2. I rent all the legs of the journey and run up an astronomical rental bill.

    3. I hitchhike across the US which I have heard is illegal in some states.

    If anybody can think of some new options that would be great, or if they see an option that stands out as being the best.

    Thanks a lot for all the help.

  8. Default One more option

    Sorry also a drive-away which is looking like a good option for the road trip. If anybody can shed any light on any experiences they have had with these that would also be much appreciated. Thanks

  9. #9
    Join Date
    Jan 1998
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    Default Drive-away is not a holiday

    Quote Originally Posted by Merrik View Post
    Sorry also a drive-away which is looking like a good option for the road trip. If anybody can shed any light on any experiences they have had with these that would also be much appreciated. Thanks
    If your idea of a roadtrip is destination agnostic -- then the Drive-away option is a good one. The Drive-away firm will know exactly how long it should take you to drive from point A to B and if you are late -- there would be problems. It is a good way to travel around the USA -- but it is a JOB! It is not a holiday.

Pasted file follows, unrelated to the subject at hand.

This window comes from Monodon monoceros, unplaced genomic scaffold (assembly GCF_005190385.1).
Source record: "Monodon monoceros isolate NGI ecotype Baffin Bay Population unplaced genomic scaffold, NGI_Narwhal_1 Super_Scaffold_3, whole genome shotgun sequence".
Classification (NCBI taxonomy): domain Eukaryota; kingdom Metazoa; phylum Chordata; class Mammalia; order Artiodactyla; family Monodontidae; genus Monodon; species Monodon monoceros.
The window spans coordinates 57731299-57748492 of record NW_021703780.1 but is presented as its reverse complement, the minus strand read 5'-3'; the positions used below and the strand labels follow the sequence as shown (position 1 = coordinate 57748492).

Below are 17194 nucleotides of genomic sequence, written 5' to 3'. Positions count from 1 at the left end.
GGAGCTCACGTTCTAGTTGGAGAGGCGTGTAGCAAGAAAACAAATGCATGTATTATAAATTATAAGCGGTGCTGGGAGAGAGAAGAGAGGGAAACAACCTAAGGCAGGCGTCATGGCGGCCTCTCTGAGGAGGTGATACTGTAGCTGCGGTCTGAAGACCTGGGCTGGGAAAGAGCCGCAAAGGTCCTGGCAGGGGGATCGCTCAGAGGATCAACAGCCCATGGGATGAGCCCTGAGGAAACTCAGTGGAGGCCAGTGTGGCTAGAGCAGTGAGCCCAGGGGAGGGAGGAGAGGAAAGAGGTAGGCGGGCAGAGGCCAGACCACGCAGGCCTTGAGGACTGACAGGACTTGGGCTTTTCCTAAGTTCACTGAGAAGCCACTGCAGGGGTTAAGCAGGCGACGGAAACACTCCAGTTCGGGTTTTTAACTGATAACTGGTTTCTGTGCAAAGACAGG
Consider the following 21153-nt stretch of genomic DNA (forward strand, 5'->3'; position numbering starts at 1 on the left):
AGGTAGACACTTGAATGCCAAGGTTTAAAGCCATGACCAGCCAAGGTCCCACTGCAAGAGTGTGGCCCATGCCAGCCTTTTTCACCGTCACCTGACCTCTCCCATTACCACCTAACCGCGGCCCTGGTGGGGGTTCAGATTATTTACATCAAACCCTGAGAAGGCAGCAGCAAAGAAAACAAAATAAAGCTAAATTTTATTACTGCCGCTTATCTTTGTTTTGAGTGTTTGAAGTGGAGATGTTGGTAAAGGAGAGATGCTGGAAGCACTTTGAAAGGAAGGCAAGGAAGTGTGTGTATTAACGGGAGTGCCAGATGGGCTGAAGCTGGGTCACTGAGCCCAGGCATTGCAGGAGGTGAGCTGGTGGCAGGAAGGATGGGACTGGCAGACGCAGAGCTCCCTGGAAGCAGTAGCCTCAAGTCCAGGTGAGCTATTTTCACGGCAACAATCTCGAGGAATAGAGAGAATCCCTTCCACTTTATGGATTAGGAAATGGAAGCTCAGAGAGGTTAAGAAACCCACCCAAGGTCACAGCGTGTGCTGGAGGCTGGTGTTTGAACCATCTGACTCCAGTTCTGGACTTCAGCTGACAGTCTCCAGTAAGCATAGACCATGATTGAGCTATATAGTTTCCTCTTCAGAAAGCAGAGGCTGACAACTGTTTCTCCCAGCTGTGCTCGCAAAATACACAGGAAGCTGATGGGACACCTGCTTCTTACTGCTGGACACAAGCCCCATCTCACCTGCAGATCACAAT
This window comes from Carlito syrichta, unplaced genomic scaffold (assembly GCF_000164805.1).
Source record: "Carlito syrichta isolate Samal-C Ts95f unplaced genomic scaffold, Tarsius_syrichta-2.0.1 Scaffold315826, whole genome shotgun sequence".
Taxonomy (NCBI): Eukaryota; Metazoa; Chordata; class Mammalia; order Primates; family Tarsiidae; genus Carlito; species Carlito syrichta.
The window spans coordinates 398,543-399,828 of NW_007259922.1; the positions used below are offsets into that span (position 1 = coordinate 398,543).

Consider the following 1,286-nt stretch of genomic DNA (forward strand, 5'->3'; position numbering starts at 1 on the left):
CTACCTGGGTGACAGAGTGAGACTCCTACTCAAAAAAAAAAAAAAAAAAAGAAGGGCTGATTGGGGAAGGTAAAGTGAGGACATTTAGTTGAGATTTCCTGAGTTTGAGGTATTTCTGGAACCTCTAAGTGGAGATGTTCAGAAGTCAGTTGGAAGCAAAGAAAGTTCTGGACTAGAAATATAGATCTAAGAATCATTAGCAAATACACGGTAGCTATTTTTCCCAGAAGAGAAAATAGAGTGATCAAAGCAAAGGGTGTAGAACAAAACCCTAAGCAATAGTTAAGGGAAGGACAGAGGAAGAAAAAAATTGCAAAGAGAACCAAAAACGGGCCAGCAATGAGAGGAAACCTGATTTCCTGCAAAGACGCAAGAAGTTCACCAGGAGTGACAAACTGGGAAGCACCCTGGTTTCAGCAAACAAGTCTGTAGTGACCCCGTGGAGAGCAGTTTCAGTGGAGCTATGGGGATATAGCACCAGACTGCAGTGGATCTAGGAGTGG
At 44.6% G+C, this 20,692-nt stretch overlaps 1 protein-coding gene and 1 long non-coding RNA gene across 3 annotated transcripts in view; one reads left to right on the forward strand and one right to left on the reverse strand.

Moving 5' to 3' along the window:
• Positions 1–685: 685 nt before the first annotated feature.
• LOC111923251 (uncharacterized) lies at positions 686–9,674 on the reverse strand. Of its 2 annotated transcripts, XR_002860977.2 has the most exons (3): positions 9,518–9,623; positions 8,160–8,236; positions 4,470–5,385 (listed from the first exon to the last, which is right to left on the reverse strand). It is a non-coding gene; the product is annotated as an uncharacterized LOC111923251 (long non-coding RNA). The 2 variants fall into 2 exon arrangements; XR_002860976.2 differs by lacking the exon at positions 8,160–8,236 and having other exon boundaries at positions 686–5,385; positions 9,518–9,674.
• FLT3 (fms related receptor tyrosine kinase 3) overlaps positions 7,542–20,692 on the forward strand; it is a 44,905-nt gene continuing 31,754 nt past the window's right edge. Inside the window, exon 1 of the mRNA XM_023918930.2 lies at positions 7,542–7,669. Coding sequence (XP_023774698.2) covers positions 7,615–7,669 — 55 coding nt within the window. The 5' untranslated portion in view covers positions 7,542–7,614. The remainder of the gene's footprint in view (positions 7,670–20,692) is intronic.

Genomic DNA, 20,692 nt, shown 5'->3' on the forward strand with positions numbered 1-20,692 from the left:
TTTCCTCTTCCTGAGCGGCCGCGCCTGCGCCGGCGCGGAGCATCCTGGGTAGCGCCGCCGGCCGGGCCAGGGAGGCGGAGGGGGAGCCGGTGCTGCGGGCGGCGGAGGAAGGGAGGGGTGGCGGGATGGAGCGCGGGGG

Mark

  10. #10
    Join Date
    May 2003
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    Default Astronomical Costs

    I don't think the costs of buying a car will be as cheap as you might think. By the time you factor in depreciation (even on a short trip, you'll have a hard time getting back what you paid for unless you've got lots of time to wait for a private party buyer), insurance costs, license and other taxes, and money for maintence, the costs for buying a car can be remarkably high.

    Generally speaking, you need to be on the road for at least a couple months before you really break even on a car purchase. When you consider that you'll likely be facing the costs of purchasing a car twice, you could very well find that the astronomical costs of car rental could be less than those associated with buying a car.